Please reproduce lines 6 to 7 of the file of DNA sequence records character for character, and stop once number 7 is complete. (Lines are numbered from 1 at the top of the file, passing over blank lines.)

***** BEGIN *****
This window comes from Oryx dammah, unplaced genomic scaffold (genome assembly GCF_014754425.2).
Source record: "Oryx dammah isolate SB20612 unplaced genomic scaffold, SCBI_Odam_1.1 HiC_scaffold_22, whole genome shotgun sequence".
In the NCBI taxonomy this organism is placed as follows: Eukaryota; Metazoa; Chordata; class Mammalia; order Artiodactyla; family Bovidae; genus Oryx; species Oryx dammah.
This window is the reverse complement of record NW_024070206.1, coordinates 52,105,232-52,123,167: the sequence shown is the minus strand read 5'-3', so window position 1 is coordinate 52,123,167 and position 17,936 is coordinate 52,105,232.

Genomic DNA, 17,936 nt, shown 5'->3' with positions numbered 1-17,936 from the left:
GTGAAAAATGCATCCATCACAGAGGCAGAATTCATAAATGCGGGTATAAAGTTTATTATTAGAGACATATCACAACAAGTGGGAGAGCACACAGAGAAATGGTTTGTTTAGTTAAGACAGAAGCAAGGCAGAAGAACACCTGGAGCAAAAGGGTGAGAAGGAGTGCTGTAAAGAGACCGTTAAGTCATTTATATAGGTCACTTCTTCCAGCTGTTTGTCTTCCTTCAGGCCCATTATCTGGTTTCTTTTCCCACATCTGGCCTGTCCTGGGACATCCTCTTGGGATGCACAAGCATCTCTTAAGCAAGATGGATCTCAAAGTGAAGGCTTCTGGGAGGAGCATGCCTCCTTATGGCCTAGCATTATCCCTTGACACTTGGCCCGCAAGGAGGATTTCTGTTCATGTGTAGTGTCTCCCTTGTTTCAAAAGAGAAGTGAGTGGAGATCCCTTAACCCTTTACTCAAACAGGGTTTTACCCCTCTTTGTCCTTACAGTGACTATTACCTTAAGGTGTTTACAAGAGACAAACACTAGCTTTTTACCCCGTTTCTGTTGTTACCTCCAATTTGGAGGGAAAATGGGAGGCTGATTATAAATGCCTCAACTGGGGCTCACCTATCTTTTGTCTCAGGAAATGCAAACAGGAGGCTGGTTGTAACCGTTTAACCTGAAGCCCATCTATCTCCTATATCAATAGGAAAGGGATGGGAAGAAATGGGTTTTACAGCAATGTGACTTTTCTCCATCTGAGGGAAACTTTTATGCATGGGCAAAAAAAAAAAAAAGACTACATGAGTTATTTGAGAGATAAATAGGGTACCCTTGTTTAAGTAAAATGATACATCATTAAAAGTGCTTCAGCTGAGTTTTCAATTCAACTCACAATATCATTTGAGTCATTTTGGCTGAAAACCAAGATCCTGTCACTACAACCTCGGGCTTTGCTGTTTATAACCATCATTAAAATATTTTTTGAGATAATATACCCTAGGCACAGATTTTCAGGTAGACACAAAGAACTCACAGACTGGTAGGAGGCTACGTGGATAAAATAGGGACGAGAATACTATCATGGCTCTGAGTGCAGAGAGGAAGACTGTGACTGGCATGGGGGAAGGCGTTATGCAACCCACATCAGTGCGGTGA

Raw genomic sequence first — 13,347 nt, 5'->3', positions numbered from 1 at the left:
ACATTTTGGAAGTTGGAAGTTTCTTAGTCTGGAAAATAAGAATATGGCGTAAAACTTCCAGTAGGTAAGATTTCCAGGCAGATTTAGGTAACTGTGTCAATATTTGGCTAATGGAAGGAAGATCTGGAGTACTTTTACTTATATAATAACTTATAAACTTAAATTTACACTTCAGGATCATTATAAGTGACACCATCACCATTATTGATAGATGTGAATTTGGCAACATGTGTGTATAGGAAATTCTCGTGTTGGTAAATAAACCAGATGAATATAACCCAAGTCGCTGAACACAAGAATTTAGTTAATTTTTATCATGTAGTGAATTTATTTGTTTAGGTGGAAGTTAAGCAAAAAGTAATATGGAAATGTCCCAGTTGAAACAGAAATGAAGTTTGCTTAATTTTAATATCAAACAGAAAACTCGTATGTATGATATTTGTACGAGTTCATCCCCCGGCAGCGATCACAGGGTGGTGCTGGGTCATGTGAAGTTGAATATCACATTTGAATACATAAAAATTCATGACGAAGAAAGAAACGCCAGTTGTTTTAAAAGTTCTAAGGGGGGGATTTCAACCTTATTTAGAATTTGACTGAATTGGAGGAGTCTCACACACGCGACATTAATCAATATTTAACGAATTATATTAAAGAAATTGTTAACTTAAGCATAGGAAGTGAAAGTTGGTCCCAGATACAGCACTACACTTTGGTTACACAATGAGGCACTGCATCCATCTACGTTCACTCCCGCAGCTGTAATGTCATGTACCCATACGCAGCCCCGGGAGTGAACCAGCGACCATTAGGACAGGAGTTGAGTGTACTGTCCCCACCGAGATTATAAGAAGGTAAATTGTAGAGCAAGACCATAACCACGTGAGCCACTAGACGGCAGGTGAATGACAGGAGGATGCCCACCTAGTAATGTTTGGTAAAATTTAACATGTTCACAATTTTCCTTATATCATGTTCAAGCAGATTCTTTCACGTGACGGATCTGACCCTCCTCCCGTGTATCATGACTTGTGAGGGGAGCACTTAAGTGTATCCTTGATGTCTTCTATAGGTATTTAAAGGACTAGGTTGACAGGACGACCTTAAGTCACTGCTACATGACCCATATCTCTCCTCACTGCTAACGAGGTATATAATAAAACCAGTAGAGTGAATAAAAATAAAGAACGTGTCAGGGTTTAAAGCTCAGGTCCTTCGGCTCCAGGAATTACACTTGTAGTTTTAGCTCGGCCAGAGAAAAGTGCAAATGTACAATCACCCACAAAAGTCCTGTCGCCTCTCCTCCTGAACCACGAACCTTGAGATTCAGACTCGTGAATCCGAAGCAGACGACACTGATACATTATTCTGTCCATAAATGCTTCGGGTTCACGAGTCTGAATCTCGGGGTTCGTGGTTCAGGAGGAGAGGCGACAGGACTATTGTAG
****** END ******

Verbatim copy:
GTGAAAAATGCATCCATCACAGAGGCAGAATTCATAAATGCGGGTATAAAGTTTATTATTAGAGACATATCACAACAAGTGGGAGAGCACACAGAGAAATGGTTTGTTTAGTTAAGACAGAAGCAAGGCAGAAGAACACCTGGAGCAAAAGGGTGAGAAGGAGTGCTGTAAAGAGACCGTTAAGTCATTTATATAGGTCACTTCTTCCAGCTGTTTGTCTTCCTTCAGGCCCATTATCTGGTTTCTTTTCCCACATCTGGCCTGTCCTGGGACATCCTCTTGGGATGCACAAGCATCTCTTAAGCAAGATGGATCTCAAAGTGAAGGCTTCTGGGAGGAGCATGCCTCCTTATGGCCTAGCATTATCCCTTGACACTTGGCCCGCAAGGAGGATTTCTGTTCATGTGTAGTGTCTCCCTTGTTTCAAAAGAGAAGTGAGTGGAGATCCCTTAACCCTTTACTCAAACAGGGTTTTACCCCTCTTTGTCCTTACAGTGACTATTACCTTAAGGTGTTTACAAGAGACAAACACTAGCTTTTTACCCCGTTTCTGTTGTTACCTCCAATTTGGAGGGAAAATGGGAGGCTGATTATAAATGCCTCAACTGGGGCTCACCTATCTTTTGTCTCAGGAAATGCAAACAGGAGGCTGGTTGTAACCGTTTAACCTGAAGCCCATCTATCTCCTATATCAATAGGAAAGGGATGGGAAGAAATGGGTTTTACAGCAATGTGACTTTTCTCCATCTGAGGGAAACTTTTATGCATGGGCAAAAAAAAAAAAAAGACTACATGAGTTATTTGAGAGATAAATAGGGTACCCTTGTTTAAGTAAAATGATACATCATTAAAAGTGCTTCAGCTGAGTTTTCAATTCAACTCACAATATCATTTGAGTCATTTTGGCTGAAAACCAAGATCCTGTCACTACAACCTCGGGCTTTGCTGTTTATAACCATCATTAAAATATTTTTTGAGATAATATACCCTAGGCACAGATTTTCAGGTAGACACAAAGAACTCACAGACTGGTAGGAGGCTACGTGGATAAAATAGGGACGAGAATACTATCATGGCTCTGAGTGCAGAGAGGAAGACTGTGACTGGCATGGGGGAAGGCGTTATGCAACCCACATCAGTGCGGTGA

Raw genomic sequence first — 13,347 nt, 5'->3', positions numbered from 1 at the left: